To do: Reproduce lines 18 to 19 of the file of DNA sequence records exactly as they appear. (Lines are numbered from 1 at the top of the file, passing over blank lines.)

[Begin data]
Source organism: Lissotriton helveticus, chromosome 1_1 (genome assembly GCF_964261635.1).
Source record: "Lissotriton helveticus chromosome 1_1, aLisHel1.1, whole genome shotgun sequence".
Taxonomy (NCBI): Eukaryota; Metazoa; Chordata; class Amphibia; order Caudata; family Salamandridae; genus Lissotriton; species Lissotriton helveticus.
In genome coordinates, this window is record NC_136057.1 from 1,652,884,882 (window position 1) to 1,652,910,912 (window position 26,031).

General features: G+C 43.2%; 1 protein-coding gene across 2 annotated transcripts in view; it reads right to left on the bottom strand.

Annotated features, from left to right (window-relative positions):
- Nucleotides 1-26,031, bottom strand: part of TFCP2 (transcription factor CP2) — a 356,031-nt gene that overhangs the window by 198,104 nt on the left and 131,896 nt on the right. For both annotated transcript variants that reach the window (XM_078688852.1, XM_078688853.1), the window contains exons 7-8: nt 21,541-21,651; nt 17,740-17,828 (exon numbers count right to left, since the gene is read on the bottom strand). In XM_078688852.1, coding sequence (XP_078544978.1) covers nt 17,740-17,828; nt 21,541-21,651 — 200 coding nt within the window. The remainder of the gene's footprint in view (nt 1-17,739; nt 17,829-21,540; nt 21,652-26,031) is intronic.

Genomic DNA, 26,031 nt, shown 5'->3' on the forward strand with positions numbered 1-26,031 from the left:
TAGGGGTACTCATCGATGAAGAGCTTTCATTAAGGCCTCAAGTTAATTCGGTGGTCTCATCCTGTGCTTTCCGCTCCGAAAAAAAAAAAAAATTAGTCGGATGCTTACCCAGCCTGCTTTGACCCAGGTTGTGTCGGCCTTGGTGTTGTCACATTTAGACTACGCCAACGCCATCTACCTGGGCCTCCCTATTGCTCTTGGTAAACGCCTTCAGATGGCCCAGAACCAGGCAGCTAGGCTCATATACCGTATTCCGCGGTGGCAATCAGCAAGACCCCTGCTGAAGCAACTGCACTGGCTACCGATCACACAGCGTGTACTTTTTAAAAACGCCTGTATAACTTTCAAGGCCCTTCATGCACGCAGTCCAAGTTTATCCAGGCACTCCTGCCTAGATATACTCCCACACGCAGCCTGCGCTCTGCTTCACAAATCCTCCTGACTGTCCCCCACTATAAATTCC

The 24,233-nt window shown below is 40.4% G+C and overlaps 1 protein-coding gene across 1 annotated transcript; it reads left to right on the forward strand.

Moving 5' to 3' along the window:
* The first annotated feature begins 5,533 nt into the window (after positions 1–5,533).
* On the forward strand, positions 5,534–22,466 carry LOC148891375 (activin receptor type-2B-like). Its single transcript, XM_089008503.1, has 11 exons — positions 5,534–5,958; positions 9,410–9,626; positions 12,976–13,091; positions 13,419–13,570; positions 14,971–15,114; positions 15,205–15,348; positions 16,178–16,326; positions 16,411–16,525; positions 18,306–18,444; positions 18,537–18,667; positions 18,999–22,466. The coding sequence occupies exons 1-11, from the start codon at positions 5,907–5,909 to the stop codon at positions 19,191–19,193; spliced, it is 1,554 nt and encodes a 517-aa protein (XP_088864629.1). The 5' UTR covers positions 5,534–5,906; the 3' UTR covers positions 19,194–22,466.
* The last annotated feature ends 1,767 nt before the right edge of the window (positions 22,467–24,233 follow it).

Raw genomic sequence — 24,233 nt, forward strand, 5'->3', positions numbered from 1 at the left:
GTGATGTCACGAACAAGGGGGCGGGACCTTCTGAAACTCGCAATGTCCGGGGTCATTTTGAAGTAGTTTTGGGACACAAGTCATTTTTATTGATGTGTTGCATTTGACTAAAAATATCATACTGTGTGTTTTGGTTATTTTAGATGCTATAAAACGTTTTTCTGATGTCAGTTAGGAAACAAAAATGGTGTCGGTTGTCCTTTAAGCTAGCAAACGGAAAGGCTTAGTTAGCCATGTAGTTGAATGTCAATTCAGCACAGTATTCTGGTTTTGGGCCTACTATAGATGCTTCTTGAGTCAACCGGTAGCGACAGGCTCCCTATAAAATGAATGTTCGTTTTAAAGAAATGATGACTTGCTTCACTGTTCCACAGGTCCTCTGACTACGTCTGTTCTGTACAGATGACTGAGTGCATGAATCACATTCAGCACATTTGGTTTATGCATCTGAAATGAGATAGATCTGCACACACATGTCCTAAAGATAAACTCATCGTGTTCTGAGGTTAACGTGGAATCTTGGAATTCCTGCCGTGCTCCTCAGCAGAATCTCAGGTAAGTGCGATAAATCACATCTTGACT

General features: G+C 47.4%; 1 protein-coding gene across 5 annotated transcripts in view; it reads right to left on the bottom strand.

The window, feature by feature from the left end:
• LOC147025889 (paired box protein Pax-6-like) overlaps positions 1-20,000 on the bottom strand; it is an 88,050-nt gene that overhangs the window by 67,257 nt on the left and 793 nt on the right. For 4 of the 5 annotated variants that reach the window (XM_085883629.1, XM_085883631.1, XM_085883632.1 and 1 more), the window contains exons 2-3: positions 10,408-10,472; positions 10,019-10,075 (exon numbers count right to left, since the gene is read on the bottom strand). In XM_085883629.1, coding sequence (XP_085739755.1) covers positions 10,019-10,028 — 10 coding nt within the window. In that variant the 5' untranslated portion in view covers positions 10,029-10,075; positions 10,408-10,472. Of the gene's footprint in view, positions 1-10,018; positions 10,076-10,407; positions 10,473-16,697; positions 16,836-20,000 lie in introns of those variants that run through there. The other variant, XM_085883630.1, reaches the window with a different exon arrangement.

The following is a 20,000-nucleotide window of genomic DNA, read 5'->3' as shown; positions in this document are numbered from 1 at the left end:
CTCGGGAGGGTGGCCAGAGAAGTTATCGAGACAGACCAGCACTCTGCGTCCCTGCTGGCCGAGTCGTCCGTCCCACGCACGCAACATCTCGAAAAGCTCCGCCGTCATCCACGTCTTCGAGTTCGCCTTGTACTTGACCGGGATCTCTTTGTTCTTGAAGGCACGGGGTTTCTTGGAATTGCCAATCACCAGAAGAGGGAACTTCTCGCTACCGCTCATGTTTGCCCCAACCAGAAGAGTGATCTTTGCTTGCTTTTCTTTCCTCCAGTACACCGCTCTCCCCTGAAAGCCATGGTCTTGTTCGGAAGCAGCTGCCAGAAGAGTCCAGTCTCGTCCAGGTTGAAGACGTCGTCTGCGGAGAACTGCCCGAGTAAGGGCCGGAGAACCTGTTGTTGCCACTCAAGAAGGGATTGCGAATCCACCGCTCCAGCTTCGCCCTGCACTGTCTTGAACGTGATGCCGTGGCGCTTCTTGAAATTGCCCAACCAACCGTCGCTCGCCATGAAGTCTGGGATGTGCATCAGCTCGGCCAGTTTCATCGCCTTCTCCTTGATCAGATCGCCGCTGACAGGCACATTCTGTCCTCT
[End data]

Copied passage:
The window, feature by feature from the left end:
• LOC147025889 (paired box protein Pax-6-like) overlaps positions 1-20,000 on the bottom strand; it is an 88,050-nt gene that overhangs the window by 67,257 nt on the left and 793 nt on the right. For 4 of the 5 annotated variants that reach the window (XM_085883629.1, XM_085883631.1, XM_085883632.1 and 1 more), the window contains exons 2-3: positions 10,408-10,472; positions 10,019-10,075 (exon numbers count right to left, since the gene is read on the bottom strand). In XM_085883629.1, coding sequence (XP_085739755.1) covers positions 10,019-10,028 — 10 coding nt within the window. In that variant the 5' untranslated portion in view covers positions 10,029-10,075; positions 10,408-10,472. Of the gene's footprint in view, positions 1-10,018; positions 10,076-10,407; positions 10,473-16,697; positions 16,836-20,000 lie in introns of those variants that run through there. The other variant, XM_085883630.1, reaches the window with a different exon arrangement.